BLACK Irish people say they are fed up at integration efforts involving “dancing and cooking” and are demanding to see people like them on TV and in Government jobs.

Africa Solidarity Centre Ireland boss Mbemba Jabbi believes the African Irish community are disillusioned at the lack of representation here and is blaming the Government for “not doing anyone any favours”.

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Mbemba Jabbi, the Executive Director of Africa Solidarity Centre Ireland
The issue of race relations has become a topic of debate following recent events

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The issue of race relations has become a topic of debate following recent eventsCredit: Alamy

And Galway-based activist Islammiyah Saudique, inset left, raged: “I don’t think members of the African community are treated equally, and where there’s no equality you cannot talk about fairness.”

The issue of race relations — prominent following the killing of George Floyd in the United States last summer — is being discussed once again following the shooting dead of George Nkencho by gardai in Clonee, west Dublin, on December 30 last. The investigation into his death remains ongoing.

Much of the fallout since has focused on integration and whether black Irish people feel they belong.

Prominent members of the community claim institutional racism is rife here, insisting jobs are harder to come by for black people.

‘RACISM IS AN ISSUE’

Speaking to the Irish Sun, Mr Jabbi said: “The integration policy of the Government is not actually doing anyone any favours. Their ­policy is people will integrate without actually putting a system in place to help this process along.

“Racism is an issue in Ireland — but the most concerning element of it is that it’s actually institutional as well.

“Research carried out by UCD and other institutions in this country found that people don’t actually get jobs because of their name.

“It also found that people don’t get jobs based on the merit of their educational background — even though you might have a degree or even a higher qualification, but because it was not based in Ireland, you don’t get the job.

“So there needs to be a fairer ­system in place that removes these barriers.”

In the 2016 census, 57,850 people living in Ireland identified as ‘Black’ or ‘Black Irish’ with African ­ethnicity. This included more than 13,000 Nigerian or Irish-Nigerian, a group with a 43 per cent unemployment rate.

More than 63 per cent of 1,500 Congolese were out of work in 2016, the highest of any group.

‘PEOPLE OF COLOUR NOT REPRESENTED IN IRISH MEDIA’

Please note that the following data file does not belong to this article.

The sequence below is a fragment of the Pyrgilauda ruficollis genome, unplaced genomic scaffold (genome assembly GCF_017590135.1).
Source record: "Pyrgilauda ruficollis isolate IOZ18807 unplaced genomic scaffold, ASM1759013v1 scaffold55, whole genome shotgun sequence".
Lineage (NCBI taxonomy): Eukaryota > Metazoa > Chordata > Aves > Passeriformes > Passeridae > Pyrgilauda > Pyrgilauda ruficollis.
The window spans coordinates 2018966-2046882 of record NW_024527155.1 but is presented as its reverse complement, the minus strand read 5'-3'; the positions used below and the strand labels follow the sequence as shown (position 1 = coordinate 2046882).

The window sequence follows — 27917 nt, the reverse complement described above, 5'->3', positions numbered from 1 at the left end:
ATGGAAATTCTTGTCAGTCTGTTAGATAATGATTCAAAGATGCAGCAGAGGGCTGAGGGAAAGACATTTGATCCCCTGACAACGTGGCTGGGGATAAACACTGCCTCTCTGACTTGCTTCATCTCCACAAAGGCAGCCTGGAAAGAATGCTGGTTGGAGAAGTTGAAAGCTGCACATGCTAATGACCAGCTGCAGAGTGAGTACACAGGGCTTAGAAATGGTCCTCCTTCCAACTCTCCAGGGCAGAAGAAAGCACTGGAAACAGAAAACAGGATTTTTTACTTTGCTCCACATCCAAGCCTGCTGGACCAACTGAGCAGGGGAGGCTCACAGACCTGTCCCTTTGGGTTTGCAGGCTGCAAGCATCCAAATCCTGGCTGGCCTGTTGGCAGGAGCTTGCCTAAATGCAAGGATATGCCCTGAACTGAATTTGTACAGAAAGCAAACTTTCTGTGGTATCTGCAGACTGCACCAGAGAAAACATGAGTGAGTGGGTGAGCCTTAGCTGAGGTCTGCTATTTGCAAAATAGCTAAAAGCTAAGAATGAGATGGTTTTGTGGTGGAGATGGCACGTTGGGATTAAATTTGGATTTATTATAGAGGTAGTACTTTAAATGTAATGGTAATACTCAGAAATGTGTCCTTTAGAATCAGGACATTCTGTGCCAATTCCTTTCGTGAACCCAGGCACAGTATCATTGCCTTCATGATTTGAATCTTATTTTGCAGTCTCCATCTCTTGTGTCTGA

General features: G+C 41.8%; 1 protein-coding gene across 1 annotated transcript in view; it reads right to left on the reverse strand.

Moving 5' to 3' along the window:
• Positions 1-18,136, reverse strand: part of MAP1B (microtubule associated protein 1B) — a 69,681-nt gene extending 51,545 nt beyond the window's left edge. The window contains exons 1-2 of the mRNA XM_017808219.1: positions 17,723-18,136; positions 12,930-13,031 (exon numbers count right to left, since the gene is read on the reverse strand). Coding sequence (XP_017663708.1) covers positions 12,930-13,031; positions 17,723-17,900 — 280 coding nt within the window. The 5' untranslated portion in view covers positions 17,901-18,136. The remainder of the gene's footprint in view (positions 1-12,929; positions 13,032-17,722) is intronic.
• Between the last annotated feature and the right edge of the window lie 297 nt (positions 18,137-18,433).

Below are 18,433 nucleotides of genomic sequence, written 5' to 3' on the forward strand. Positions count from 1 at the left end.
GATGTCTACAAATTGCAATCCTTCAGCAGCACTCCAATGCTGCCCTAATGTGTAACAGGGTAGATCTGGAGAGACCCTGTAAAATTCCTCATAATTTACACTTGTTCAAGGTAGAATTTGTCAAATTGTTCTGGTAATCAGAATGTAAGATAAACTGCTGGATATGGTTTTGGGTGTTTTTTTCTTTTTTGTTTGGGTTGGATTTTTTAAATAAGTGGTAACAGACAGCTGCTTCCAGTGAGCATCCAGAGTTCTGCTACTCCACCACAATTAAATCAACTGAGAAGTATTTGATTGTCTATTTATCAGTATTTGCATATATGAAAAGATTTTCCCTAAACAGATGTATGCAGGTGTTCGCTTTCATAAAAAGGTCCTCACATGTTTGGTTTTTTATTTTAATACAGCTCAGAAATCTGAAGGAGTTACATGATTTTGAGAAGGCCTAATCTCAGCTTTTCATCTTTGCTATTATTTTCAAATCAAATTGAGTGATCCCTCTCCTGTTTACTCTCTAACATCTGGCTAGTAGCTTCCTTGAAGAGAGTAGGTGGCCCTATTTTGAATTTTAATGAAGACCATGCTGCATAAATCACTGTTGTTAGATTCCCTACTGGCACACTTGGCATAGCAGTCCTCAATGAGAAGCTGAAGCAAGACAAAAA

Mbemba continued: “The Government’s approach is just rhetoric in terms of integration because they give huge amounts of money to organisations that have no migrants working there. There is no system to allow migrant communities to actually help and look after themselves.

“Integration is more than just throwing money at people so they can go off and do cultural events.”

He added: “Dublin Bus and the Luas have done a great job, you see people there who are African. But what about other institutions as well? What about the Department of Justice? What about the Department of Foreign Affairs? Or NGOs?”

Saudique, President of the Amdalah Africa Foundation, told the Irish Sun: “Before I moved to Ireland, I was working as a broadcaster and producer with a radio station. I was hoping I could continue practising my profession here, but I realised people of colour are not represented in Irish media.

“No representation in content, employment or decision-making. That set me back for a long time.

“I think Government or politicians can do more to help the community in term of representation.”

Saudique said she often gets asked questions such as, ‘where are you from’ and ‘would you like to go back to your country’.

She added that her main worry for the future was a continued lack of representation for her community, saying “I am concerned that my children, children of Africa, might grow up and not see themselves anywhere.

“I really want that to change.”

INCLUSIVENESS GAP

John Uwhumiakpor, 50, who lives in Balbriggan, also believes more can be done to help ensure greater inclusiveness of minority communities.

The social care worker, who has lived here for 15 years, said the Government has failed to put in place a proper strategy aimed at uniting everyone.

The father of six said: “The government has not really done a great deal to address the gap in terms of inclusiveness.

“We need to create an environment that has a greater sense of inclusiveness that allows communities to become one single entity, but not much has really be done to achieve that. 

“There is more the government has to do. The level playing field is not really there yet, the accessibility is not there yet.”

John, who is a member of People Before Profit, ran as a party candidate for Balbriggan in the local elections back in 2019.

He added: “There are issues with racism in Ireland. And there really needs to be a pragmatic approach to this. It needs to be acknowledged and addressed.

“We are looking for those in authority to put the right structure in place that can help produce a significant level of inclusiveness, that allows for the community to be comfortable and confident in living here.”

John Uwhumiakpor who ran in the 2019 local elections

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John Uwhumiakpor who ran in the 2019 local elections
Islammiyah Saudique, President of the Amdalah Africa Foundation

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Islammiyah Saudique, President of the Amdalah Africa Foundation